When the past makes the future
12th June, 20170 Comments
As the Summer equinox approaches on 21st of June 2017, our thoughts often turn to our progress through the year so far. Many of you will recognise the idea of reviewing targets and goals in a business environment, whether through a personal or project review. Even at school, there are tests to make sure learning is on track. For many, this might have been a negative experience with the focus being on what we weren’t doing well, where we needed to ‘try harder’. Looking at what we do wrong can turn learning into a training process and has sometimes been called learned helplessness as often we stop thinking for ourselves and simply wait to be told. In my work using positive psychology, clients find it much more effective to look at how their skills, knowledge and what they do well can help them solve problems and improve performance; using past experience to inform the present and future. This puts us in a much more powerful position, gives us independence and the freedom to make choices.
By using positive psychology, clients can find it much more effective to look at how their skills, knowledge and what they do well can help them solve problems and improve performance; using past experience to inform the present and future. This puts us in a much more powerful position, gives us independence and the freedom to make choices.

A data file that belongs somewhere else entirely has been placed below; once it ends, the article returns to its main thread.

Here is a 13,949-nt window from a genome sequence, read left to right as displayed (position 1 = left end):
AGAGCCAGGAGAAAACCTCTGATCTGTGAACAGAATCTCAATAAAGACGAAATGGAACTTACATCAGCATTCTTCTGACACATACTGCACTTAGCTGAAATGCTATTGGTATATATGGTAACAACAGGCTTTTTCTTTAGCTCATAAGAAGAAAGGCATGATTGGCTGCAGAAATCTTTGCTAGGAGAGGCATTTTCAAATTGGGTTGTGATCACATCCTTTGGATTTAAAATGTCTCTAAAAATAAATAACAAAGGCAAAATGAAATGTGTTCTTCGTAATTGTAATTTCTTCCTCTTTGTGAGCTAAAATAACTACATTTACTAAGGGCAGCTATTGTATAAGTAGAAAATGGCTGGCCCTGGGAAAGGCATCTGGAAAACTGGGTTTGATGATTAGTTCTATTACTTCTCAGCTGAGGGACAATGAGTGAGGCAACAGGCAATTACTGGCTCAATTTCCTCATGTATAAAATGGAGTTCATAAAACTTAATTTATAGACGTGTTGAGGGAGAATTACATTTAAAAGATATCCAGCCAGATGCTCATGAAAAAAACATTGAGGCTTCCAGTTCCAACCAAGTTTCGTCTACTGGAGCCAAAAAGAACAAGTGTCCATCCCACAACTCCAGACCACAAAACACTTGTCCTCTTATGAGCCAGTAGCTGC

This doesn’t have to be a very involved process and a few questions can help focus. These might be a different version of the questions you might be used to!
First of all, make a note of what you thought you might do this year, where you might be at the end of it and how you might live your life. Then, look back over the first six months and consider;
- What did you enjoy most?
- How did you feel when you were at your best?
- What new ways did you think of to tackle problems?
- How have you taken others into account and valued their support in tackling your goals?
- How have you changed any ideas you had about your plans?
Then, thinking ahead to the next six months;
- Are your goals still the same or have they changed?
- Who will you involve to help you tackle your goals?
- What will you do more of?
- What will you do less of?
- How will you know what success looks like?
Of course, this process can be done as often as you like. As it’s so straight forward, you can review smaller ideas more frequently. And it doesn’t need to be written down – although having something to refer back is useful.
As you make this review part of your life, you’ll be surprised at how natural it will begin to feel and how effectively you make progress with whatever you plan and how much you’ll love your continued success.
About the author
Tracey is a talented and experienced coach, trainer and mentor who is successfully helping people make positive and permanent change across all areas of life. When you're ready to find out how easily and quickly Tracey can help you find your best self, contact her @Tracey_Hutch or at email@example.com
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